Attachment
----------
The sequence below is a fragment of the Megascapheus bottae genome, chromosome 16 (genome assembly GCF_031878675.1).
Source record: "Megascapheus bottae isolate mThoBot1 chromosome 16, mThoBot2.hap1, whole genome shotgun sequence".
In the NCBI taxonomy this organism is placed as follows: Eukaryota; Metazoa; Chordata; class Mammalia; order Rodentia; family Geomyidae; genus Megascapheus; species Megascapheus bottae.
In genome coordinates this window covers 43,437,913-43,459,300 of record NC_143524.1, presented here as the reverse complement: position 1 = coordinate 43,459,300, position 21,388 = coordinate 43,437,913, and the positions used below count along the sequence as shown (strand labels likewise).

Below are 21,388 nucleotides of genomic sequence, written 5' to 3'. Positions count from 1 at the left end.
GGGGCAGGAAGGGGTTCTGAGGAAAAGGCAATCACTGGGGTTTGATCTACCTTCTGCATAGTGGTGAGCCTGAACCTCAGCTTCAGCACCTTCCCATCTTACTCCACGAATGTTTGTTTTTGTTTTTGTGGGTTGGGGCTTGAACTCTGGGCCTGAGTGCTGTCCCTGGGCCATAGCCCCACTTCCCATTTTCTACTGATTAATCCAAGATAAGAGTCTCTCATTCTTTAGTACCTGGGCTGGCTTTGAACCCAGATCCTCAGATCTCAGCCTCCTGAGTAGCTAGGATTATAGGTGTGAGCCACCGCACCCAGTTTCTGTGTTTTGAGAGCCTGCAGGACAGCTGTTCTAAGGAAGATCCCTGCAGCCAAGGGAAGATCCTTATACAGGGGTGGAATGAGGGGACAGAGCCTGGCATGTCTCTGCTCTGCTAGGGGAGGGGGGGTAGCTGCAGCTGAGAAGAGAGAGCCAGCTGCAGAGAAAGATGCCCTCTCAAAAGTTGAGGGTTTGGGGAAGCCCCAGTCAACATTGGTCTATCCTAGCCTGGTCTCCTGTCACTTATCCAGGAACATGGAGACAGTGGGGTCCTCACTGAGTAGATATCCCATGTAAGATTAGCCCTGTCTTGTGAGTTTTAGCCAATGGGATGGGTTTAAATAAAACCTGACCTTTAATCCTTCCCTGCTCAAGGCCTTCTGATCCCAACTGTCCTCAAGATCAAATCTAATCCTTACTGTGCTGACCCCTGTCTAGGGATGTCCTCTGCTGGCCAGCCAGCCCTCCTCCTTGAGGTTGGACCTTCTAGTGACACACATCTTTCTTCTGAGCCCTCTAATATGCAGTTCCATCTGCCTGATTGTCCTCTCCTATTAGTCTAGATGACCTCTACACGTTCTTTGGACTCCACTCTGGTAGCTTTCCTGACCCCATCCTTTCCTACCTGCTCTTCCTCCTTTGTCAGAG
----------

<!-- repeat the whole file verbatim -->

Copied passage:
The sequence below is a fragment of the Megascapheus bottae genome, chromosome 16 (genome assembly GCF_031878675.1).
Source record: "Megascapheus bottae isolate mThoBot1 chromosome 16, mThoBot2.hap1, whole genome shotgun sequence".
In the NCBI taxonomy this organism is placed as follows: Eukaryota; Metazoa; Chordata; class Mammalia; order Rodentia; family Geomyidae; genus Megascapheus; species Megascapheus bottae.
In genome coordinates this window covers 43,437,913-43,459,300 of record NC_143524.1, presented here as the reverse complement: position 1 = coordinate 43,459,300, position 21,388 = coordinate 43,437,913, and the positions used below count along the sequence as shown (strand labels likewise).

Below are 21,388 nucleotides of genomic sequence, written 5' to 3'. Positions count from 1 at the left end.
GGGGCAGGAAGGGGTTCTGAGGAAAAGGCAATCACTGGGGTTTGATCTACCTTCTGCATAGTGGTGAGCCTGAACCTCAGCTTCAGCACCTTCCCATCTTACTCCACGAATGTTTGTTTTTGTTTTTGTGGGTTGGGGCTTGAACTCTGGGCCTGAGTGCTGTCCCTGGGCCATAGCCCCACTTCCCATTTTCTACTGATTAATCCAAGATAAGAGTCTCTCATTCTTTAGTACCTGGGCTGGCTTTGAACCCAGATCCTCAGATCTCAGCCTCCTGAGTAGCTAGGATTATAGGTGTGAGCCACCGCACCCAGTTTCTGTGTTTTGAGAGCCTGCAGGACAGCTGTTCTAAGGAAGATCCCTGCAGCCAAGGGAAGATCCTTATACAGGGGTGGAATGAGGGGACAGAGCCTGGCATGTCTCTGCTCTGCTAGGGGAGGGGGGGTAGCTGCAGCTGAGAAGAGAGAGCCAGCTGCAGAGAAAGATGCCCTCTCAAAAGTTGAGGGTTTGGGGAAGCCCCAGTCAACATTGGTCTATCCTAGCCTGGTCTCCTGTCACTTATCCAGGAACATGGAGACAGTGGGGTCCTCACTGAGTAGATATCCCATGTAAGATTAGCCCTGTCTTGTGAGTTTTAGCCAATGGGATGGGTTTAAATAAAACCTGACCTTTAATCCTTCCCTGCTCAAGGCCTTCTGATCCCAACTGTCCTCAAGATCAAATCTAATCCTTACTGTGCTGACCCCTGTCTAGGGATGTCCTCTGCTGGCCAGCCAGCCCTCCTCCTTGAGGTTGGACCTTCTAGTGACACACATCTTTCTTCTGAGCCCTCTAATATGCAGTTCCATCTGCCTGATTGTCCTCTCCTATTAGTCTAGATGACCTCTACACGTTCTTTGGACTCCACTCTGGTAGCTTTCCTGACCCCATCCTTTCCTACCTGCTCTTCCTCCTTTGTCAGAG